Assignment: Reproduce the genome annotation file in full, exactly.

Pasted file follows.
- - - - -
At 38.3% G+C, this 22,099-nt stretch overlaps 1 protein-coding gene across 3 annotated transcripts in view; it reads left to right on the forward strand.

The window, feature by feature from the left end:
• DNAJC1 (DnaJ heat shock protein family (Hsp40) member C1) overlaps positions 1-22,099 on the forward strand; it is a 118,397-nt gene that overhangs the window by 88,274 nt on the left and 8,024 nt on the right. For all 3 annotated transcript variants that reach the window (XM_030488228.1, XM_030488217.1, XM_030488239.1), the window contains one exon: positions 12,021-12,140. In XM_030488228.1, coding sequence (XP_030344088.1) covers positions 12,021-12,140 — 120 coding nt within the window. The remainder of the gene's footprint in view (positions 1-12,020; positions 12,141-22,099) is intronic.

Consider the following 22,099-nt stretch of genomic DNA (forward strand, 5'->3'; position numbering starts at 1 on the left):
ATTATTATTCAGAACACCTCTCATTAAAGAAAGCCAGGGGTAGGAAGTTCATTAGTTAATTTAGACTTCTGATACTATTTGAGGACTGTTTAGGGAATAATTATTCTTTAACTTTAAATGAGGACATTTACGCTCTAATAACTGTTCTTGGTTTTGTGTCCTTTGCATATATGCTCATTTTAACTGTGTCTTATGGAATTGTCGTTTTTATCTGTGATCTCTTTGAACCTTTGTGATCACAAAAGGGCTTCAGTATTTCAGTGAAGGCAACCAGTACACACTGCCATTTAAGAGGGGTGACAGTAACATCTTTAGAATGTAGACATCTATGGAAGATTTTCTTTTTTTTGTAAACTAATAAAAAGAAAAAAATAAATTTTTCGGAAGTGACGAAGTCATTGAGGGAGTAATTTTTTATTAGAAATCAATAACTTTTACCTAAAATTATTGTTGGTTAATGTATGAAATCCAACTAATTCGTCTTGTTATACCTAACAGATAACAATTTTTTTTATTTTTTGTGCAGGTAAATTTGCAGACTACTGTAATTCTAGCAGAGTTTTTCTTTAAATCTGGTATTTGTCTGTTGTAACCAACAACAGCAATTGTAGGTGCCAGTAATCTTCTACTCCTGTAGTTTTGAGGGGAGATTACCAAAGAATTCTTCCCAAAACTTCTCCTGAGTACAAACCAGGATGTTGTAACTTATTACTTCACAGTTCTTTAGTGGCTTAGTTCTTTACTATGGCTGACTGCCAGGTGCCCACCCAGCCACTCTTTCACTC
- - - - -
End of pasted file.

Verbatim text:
At 38.3% G+C, this 22,099-nt stretch overlaps 1 protein-coding gene across 3 annotated transcripts in view; it reads left to right on the forward strand.

The window, feature by feature from the left end:
• DNAJC1 (DnaJ heat shock protein family (Hsp40) member C1) overlaps positions 1-22,099 on the forward strand; it is a 118,397-nt gene that overhangs the window by 88,274 nt on the left and 8,024 nt on the right. For all 3 annotated transcript variants that reach the window (XM_030488228.1, XM_030488217.1, XM_030488239.1), the window contains one exon: positions 12,021-12,140. In XM_030488228.1, coding sequence (XP_030344088.1) covers positions 12,021-12,140 — 120 coding nt within the window. The remainder of the gene's footprint in view (positions 1-12,020; positions 12,141-22,099) is intronic.

Consider the following 22,099-nt stretch of genomic DNA (forward strand, 5'->3'; position numbering starts at 1 on the left):
ATTATTATTCAGAACACCTCTCATTAAAGAAAGCCAGGGGTAGGAAGTTCATTAGTTAATTTAGACTTCTGATACTATTTGAGGACTGTTTAGGGAATAATTATTCTTTAACTTTAAATGAGGACATTTACGCTCTAATAACTGTTCTTGGTTTTGTGTCCTTTGCATATATGCTCATTTTAACTGTGTCTTATGGAATTGTCGTTTTTATCTGTGATCTCTTTGAACCTTTGTGATCACAAAAGGGCTTCAGTATTTCAGTGAAGGCAACCAGTACACACTGCCATTTAAGAGGGGTGACAGTAACATCTTTAGAATGTAGACATCTATGGAAGATTTTCTTTTTTTTGTAAACTAATAAAAAGAAAAAAATAAATTTTTCGGAAGTGACGAAGTCATTGAGGGAGTAATTTTTTATTAGAAATCAATAACTTTTACCTAAAATTATTGTTGGTTAATGTATGAAATCCAACTAATTCGTCTTGTTATACCTAACAGATAACAATTTTTTTTATTTTTTGTGCAGGTAAATTTGCAGACTACTGTAATTCTAGCAGAGTTTTTCTTTAAATCTGGTATTTGTCTGTTGTAACCAACAACAGCAATTGTAGGTGCCAGTAATCTTCTACTCCTGTAGTTTTGAGGGGAGATTACCAAAGAATTCTTCCCAAAACTTCTCCTGAGTACAAACCAGGATGTTGTAACTTATTACTTCACAGTTCTTTAGTGGCTTAGTTCTTTACTATGGCTGACTGCCAGGTGCCCACCCAGCCACTCTTTCACTC